Thousands demonstrated on Arigona's behalf. A priest took her in. Her schoolmates demanded her return. "In the same week you had a guy from Nigeria who was followed by the police, and he put a knife in his stomach saying 'I don't want to leave!' And tack!" Mueller demonstrated by thrusting a knife at his stomach, then ran his hand through his tangled mess of short curly hair and lit a cigarette.
A week after Arigona reappeared, Alexander Van der Bellen, an Austrian Green Party official, wrote an article in the New Statesman wondering why it was that Austria -- so desperate demographically for immigrants, so literally old without them -- was turning away integrated, skilled workers like Arigona's father and creating mini human disasters for thousands of long-time Austrian residents.
"Readmission is a very, very tricky issue," says Jean-Pierre Cassarino, scientific coordinator for the Return Migration to the Maghreb (MIREM) project, hosted by the Robert Schuman Center for Advanced Studies in Florence, Italy. "It is not only an issue of immigration, it is also a question of diplomatic relations between countries." Kosovo, Cassarino points out, wants to be seen as a "credible actor" in European Union relations -- perhaps even looking forward to economic favorite status in the future or, dare to hope, EU membership. That means Kosovo gives the essential travel documents that allow their citizens to be "readmitted" or deported back to Kosovo. The human disaster of such readmission is incalculable.
"The willingness of a country of origin to conclude a readmission agreement does not mean that it has the legal institutional and structural capacity to deal with the removal of its nationals, let alone the forced return of foreign nationals and the protection of their rights," Cassarino wrote recently in This Century's Review. It is an unequal relationship between nations -- origin countries often rely heavily on the funds sent back by their departing citizens, not to mention the "safety valve" effect of allowing them to leave.
"Arigona changed things," Mueller said in Café Prueckel, which sits on a square named for a famously anti-Semitic and anti-immigration late 19th /early 20th-century Viennese mayor, Dr. Karl Lueger. "A lot of politicians said, 'Oh it's so inhuman! And we should make a change, and make a new law saying that all asylum-seekers here in Austria for more than five years should have the right to stay anyway.' The public opinion was very, very pro Arigona. Even Kronen Zeitung [the large right-wing daily paper], which is normally against asylum-seekers, said, 'We have to show pity.' And the political parties really made a wicked game," Mueller said, taking a drag on his cigarette. Austria's ruling coalition, he said, the Conservatives and the Social Democrats, strengthened the migration law three or four years ago to ensure all asylum-seekers -- whether they were in the country one year or 15 years -- would face deportation. "The prime minister said, 'Oh Arigona can't stay? It's inhuman! It's cruel!' But he was the one who decided the law, so [he] is a kind of hypocrite."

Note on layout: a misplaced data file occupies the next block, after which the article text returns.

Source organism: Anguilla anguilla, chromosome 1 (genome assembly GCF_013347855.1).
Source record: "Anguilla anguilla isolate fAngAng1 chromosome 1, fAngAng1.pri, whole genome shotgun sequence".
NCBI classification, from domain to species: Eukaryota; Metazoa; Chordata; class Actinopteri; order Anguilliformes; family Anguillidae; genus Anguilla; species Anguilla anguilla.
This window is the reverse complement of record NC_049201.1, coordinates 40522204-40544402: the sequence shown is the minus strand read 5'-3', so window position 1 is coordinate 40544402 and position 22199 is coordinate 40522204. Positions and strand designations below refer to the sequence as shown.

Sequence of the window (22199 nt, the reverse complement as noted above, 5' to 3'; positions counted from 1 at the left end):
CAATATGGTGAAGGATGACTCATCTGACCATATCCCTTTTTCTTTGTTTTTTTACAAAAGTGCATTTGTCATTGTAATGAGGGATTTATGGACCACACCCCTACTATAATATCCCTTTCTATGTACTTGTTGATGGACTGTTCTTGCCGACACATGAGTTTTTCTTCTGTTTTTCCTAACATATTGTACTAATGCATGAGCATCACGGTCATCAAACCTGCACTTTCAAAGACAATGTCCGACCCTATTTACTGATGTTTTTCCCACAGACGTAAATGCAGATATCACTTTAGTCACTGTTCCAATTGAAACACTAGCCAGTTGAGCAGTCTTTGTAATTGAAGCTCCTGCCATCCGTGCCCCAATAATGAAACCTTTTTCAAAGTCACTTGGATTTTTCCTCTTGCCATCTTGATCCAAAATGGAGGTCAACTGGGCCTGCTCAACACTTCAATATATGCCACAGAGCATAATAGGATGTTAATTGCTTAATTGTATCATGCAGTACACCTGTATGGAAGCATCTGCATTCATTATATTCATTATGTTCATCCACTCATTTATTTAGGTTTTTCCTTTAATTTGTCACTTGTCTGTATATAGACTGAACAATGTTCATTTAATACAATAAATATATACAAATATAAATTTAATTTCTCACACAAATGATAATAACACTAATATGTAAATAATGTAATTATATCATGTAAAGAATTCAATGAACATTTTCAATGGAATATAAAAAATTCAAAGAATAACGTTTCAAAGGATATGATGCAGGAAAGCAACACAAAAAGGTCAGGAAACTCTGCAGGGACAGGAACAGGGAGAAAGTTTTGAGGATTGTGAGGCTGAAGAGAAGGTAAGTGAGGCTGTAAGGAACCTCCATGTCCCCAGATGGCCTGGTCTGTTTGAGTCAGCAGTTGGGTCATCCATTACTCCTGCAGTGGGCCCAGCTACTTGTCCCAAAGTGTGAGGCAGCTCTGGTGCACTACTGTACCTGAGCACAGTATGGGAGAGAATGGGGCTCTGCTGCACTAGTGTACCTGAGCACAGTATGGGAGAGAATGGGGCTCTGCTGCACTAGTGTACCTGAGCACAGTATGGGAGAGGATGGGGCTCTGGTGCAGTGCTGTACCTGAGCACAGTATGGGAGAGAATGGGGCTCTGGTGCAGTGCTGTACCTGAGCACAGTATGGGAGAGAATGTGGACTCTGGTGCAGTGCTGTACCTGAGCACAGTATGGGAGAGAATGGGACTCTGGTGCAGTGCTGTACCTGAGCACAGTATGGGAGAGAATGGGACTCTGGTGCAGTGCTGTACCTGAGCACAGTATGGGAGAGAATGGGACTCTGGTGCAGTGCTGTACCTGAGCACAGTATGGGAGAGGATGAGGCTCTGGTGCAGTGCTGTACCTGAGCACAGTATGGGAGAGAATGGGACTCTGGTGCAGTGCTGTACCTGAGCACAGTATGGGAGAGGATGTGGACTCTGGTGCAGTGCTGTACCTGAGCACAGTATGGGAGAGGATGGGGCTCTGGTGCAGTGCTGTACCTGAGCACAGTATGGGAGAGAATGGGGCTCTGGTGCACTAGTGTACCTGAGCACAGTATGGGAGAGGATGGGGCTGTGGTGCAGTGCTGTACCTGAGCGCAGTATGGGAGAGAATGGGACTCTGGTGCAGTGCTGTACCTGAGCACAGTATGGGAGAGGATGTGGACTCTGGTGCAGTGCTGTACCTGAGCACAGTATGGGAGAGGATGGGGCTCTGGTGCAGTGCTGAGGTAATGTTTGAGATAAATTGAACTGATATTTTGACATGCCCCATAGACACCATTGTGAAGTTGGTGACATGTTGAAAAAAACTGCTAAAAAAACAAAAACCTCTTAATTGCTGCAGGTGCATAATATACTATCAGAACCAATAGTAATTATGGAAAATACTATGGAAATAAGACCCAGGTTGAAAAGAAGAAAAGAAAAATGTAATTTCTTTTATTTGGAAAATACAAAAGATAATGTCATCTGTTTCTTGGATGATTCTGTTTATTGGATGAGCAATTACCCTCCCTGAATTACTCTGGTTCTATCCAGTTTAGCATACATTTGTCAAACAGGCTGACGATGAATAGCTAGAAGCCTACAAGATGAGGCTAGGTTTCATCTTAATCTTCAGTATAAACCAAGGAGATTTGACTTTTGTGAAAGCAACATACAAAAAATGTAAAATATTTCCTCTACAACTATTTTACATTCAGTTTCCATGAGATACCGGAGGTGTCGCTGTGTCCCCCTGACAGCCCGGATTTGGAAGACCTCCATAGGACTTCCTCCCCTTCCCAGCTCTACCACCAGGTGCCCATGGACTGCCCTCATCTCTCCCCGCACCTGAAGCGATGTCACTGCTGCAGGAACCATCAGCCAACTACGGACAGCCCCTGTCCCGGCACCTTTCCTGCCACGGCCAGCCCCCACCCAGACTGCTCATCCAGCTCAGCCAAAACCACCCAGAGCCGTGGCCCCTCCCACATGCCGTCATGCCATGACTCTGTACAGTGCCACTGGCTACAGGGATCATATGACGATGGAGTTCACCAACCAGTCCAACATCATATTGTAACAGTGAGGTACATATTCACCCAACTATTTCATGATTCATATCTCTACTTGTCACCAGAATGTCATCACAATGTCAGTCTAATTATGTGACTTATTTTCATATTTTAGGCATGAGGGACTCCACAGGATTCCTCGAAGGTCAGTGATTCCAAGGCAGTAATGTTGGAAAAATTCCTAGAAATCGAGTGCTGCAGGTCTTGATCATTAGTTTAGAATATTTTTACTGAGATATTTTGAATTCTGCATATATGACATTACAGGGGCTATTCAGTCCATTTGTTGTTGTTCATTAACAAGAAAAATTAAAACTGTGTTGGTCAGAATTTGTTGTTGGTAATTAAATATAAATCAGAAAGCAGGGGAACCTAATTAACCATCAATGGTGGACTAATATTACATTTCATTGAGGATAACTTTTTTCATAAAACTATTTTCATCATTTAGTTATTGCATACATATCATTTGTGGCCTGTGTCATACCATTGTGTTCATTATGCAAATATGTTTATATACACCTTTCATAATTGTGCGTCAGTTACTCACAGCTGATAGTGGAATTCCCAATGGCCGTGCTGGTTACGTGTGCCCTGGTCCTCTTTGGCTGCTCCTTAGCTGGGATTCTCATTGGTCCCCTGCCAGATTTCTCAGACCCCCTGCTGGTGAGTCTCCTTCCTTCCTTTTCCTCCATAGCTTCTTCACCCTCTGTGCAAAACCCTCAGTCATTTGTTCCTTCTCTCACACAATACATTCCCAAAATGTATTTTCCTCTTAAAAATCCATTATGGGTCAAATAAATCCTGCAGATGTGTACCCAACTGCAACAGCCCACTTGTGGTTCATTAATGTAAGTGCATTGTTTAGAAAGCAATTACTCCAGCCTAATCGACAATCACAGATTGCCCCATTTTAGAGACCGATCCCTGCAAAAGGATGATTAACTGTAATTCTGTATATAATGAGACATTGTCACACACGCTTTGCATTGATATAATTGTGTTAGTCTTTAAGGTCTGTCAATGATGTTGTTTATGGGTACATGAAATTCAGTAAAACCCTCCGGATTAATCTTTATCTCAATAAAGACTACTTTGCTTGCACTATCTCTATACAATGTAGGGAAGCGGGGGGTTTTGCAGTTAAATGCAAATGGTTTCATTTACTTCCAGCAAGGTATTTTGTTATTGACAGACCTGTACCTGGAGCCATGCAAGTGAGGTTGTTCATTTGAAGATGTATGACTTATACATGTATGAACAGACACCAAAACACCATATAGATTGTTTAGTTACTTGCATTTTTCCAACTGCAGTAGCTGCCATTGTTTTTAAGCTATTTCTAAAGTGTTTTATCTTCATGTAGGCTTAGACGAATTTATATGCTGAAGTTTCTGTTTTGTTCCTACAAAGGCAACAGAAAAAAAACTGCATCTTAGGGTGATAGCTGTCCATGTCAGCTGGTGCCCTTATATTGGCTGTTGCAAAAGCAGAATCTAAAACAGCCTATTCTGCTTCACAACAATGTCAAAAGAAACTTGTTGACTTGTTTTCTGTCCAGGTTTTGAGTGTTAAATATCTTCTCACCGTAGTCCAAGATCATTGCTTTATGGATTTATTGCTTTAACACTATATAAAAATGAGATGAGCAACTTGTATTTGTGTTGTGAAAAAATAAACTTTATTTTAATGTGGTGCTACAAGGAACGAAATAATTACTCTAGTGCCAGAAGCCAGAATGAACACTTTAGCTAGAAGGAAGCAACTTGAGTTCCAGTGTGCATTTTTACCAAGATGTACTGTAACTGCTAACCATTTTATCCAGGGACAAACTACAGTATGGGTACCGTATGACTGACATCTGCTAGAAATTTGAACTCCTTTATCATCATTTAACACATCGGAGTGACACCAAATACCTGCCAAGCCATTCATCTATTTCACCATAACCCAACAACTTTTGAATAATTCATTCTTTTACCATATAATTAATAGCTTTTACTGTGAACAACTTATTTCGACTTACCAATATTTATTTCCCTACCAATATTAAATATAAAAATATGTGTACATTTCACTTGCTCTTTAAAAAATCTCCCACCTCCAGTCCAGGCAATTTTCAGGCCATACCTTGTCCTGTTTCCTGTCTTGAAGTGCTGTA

Yet Arigona, as much as she has become a symbol for the faceless deported, actually represents the more humane side of asylum-seekers' nightmares in Austria. Her family remained in detention only a few evenings. And while they are currently forcibly separated, they are technically "free." Her fate is, as of yet, undecided. Mueller is convinced politicians' hands are tied and the goodwill soon will run out. If they let her stay, they will face a barrage of similar requests from much less attractive migrants.
Ultimately Arigona's question is one of economic survival and what the role and responsibility of Europe and other developed nations is to the bordering countries desperate to be a part of their economic success. It is something not dissimilar from current anti-immigrant sentiment among politicians in the United States. As David Brooks wrote in last Friday's New York Times, Rudy Giuliani once roguishly stood for the rights of immigrants like Arigona's family, pointing out the benefits New York City gleaned from gainfully employed newcomers, legal and otherwise; now he tentatively speaks from the opposite side of the political spectrum. Even Hillary Clinton's debate mishaps around giving undocumented immigrants driver's licenses point to a worrying trend in the United States.
It used to be we could sit on these shores comfortable in our ability to integrate, and embrace a multicultural society built upon, and continuously enhanced by, immigration. We could look to the Europeans with bewilderment, wondering how they could be so daft, with their negligible natural population growth and desperate need for a varied workforce, and remain unable to expand their idea of citizenship. Yet somehow we have lost that clear moral path, closing ourselves off from the idea of immigration just as forcefully as our Austrian, French, and German counterparts. We are far more likely to read about our own Arigona Zogaj, than the next Emma Lazarus.